NORTH PORT — If only ice cream could fix our troubles.

North Port has taken its best shot with its “Beat the Heat with NPPD” program. The theory revealed itself early Tuesday as three North Port police officers with the department’s Community Policing Unit waited outside the George Mullen Activity Center off Sumter Boulevard.

With the trio was Ed Mazzeo, the owner of Mr. Ed’s Ice Cream and Shaved Ice. He is a happy-go-lucky man and Sarasota school bus driver outwaiting the coronavirus before purchasing another vending truck. He’s also a throwback vendor, traveling streets, at parks and senior centers, his calliope of ice-cream music from his 55-set playlist drifting about.

Mazzeo on Tuesday had loaded Mr. Ed’s with eclairs and popsicles. Cop SUVs were on either end of Mazzeo’s truck, lights flashing, no whooping of sirens.

Inside Mullen Center were summer campers, kids playing under the new rules of distancing because of the coronavirus.

The surprise at mid-morning break was Mr. Ed’s Ice Cream snacks. But as the children, tall as office chairs and lined like soldiers, approached, they spotted North Port officers Erin Finnegan, Kristin Voigt and their boss, Sgt. Scott Miranda, all with North Port Community Policing. And each in protective facemasks.

There was line bunching, some hesitation. But the fright melted as Voigt in the window of Mr. Ed’s truck leaned out with an eclair in a brown wrapper.

Then things broke loose and happy children returned to the shade and enjoyed their treats.

Mission accomplished.

Which is the program’s goal, said Sgt. Miranda, a man with a New England accent as authentic and thick as chowder.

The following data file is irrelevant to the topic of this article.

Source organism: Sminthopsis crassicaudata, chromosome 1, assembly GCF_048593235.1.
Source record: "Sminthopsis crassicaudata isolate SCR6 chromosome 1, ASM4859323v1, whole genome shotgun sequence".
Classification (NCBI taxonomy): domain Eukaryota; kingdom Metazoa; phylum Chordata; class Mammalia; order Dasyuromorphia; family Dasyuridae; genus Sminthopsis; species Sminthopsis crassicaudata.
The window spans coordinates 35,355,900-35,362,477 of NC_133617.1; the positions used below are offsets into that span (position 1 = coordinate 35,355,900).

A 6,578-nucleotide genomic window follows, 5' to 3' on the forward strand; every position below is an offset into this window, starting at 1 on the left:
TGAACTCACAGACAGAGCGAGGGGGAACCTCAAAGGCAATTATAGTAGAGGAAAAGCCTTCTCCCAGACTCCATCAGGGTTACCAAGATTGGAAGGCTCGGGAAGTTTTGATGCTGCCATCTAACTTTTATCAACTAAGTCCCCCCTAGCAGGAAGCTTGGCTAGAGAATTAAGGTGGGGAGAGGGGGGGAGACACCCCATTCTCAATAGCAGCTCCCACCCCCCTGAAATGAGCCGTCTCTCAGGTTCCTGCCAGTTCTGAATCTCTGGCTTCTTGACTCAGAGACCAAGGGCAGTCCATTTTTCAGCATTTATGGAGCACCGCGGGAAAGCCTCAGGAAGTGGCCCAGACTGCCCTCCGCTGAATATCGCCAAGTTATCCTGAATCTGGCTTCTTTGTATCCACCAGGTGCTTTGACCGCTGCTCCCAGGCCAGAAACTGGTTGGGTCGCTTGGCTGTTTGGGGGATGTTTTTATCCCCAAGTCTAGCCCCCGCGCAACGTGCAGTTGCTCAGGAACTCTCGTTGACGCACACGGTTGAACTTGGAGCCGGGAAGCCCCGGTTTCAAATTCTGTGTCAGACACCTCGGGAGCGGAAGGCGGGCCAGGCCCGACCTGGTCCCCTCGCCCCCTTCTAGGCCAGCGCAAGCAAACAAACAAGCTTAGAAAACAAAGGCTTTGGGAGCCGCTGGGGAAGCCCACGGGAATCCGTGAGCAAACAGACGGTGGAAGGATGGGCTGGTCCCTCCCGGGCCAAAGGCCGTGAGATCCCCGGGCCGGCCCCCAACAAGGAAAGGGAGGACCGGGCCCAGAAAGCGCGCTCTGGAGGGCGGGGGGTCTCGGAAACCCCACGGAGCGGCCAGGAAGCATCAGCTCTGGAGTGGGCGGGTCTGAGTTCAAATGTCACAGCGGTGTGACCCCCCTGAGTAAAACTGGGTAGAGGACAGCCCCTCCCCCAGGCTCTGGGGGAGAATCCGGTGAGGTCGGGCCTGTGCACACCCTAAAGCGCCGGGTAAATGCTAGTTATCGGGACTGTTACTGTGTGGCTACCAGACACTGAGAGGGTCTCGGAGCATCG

Positive interaction, he said: “They (kids) see us as part of the community, normal everyday people, just like them.”

North Port’s Community Police Unit is five members, Tuesday’s three and two School Resource Officers, or SROs, at Imagine Schools. Community policing goes back decades, to placing officers in neighborhoods, walking a beat. That evolved to repairing goodwill in the 1960s. The same thing is happening today.

It boils down to communities seeing police positively and not fearing them, Miranda said.

North Port has other outreach, as well. Finnegan is the department’s homeless liaison, for example. And the city has hired a civilian homeless coordinator. The position is grant funded and the coordinator will work through North Port’s Social Services Division.

“We will show our community,” Finnegan said, “that we will continue to grow with them.”

Side note: North Port police will donate bicycle helmets to 75 or so children. It is first-come, first-served. Florida mandates that kids up to 16 wear a bike helmet. The giveaway runs from 1 to 4 p.m. Friday at police headquarters, 4980 City Hall Blvd.


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